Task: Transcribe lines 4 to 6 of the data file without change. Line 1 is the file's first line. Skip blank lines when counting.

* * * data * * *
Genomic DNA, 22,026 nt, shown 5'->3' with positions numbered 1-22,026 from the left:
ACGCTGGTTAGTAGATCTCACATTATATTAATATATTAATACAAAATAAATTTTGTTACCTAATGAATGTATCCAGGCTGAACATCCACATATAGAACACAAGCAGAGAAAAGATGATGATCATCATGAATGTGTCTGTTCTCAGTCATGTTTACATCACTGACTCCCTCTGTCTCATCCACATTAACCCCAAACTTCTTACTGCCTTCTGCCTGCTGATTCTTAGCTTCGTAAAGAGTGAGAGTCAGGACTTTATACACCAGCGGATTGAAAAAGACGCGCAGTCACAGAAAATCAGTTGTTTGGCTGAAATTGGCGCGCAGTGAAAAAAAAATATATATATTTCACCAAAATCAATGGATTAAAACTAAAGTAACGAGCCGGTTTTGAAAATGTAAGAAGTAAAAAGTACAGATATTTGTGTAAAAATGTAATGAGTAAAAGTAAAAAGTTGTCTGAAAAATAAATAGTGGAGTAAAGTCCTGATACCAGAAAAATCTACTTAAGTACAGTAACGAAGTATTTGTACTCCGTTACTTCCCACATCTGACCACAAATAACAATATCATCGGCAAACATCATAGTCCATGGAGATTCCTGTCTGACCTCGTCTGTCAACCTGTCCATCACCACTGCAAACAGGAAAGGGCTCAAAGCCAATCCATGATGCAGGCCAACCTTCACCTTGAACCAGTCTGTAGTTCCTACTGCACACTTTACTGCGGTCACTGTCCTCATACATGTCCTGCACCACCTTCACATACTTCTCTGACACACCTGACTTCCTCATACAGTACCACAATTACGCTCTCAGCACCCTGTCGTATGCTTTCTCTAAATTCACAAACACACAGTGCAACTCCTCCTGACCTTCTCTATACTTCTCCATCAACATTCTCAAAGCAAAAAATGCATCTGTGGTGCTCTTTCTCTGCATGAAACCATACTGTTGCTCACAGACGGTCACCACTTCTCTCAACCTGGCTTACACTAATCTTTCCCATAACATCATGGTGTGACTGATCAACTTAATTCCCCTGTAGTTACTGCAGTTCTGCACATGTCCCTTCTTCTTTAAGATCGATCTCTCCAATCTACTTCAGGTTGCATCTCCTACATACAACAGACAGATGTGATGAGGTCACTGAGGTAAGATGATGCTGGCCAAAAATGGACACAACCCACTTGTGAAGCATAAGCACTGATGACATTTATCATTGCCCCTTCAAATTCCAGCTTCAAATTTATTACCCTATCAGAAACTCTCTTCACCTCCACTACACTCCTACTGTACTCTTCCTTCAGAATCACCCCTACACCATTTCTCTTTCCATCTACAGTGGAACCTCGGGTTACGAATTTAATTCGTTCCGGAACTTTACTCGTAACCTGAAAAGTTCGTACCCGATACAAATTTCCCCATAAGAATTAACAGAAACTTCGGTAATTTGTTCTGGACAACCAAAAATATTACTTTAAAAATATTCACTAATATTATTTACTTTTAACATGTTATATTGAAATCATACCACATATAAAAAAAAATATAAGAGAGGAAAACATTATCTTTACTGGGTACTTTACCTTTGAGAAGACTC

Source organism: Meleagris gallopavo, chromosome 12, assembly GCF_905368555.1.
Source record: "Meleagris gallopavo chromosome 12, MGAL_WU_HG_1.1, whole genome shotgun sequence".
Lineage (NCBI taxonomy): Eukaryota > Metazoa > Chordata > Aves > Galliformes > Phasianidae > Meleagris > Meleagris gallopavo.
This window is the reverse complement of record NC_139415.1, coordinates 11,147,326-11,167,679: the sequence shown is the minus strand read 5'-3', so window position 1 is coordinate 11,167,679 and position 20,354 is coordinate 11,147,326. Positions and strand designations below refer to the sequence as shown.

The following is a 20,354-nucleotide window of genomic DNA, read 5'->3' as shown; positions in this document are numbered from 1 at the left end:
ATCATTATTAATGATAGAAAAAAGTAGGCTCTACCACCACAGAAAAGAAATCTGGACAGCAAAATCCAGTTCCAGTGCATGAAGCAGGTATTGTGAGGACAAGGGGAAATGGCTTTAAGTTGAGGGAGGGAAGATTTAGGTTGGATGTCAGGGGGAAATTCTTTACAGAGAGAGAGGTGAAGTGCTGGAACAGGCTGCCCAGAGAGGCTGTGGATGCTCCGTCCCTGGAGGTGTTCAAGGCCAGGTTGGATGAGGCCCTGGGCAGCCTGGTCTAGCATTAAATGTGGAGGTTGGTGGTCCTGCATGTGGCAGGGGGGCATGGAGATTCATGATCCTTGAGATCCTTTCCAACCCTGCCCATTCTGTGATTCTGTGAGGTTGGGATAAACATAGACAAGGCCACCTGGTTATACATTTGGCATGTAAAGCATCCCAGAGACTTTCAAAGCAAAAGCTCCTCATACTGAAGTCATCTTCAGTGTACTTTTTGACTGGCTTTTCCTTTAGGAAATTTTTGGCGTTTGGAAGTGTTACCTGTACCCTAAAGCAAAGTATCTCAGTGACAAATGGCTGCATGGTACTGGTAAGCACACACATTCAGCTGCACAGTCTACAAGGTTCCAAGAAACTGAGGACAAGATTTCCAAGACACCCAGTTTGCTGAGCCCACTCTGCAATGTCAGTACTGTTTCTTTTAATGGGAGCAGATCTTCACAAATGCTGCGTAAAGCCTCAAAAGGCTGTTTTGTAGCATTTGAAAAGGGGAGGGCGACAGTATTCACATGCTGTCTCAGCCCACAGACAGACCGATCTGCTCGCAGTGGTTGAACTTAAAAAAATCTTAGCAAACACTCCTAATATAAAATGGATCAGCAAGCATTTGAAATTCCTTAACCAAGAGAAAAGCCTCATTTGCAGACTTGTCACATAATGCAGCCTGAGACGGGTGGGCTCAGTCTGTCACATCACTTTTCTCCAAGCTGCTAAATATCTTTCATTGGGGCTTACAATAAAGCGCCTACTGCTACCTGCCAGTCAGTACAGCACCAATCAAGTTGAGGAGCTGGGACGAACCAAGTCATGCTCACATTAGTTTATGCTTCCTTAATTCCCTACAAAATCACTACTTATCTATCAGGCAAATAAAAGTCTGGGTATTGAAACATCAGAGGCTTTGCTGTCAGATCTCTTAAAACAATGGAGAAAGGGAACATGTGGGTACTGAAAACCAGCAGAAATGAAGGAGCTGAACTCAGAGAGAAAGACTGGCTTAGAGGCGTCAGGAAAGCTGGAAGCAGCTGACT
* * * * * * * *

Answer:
Source record: "Meleagris gallopavo chromosome 12, MGAL_WU_HG_1.1, whole genome shotgun sequence".
Lineage (NCBI taxonomy): Eukaryota > Metazoa > Chordata > Aves > Galliformes > Phasianidae > Meleagris > Meleagris gallopavo.
This window is the reverse complement of record NC_139415.1, coordinates 11,147,326-11,167,679: the sequence shown is the minus strand read 5'-3', so window position 1 is coordinate 11,167,679 and position 20,354 is coordinate 11,147,326. Positions and strand designations below refer to the sequence as shown.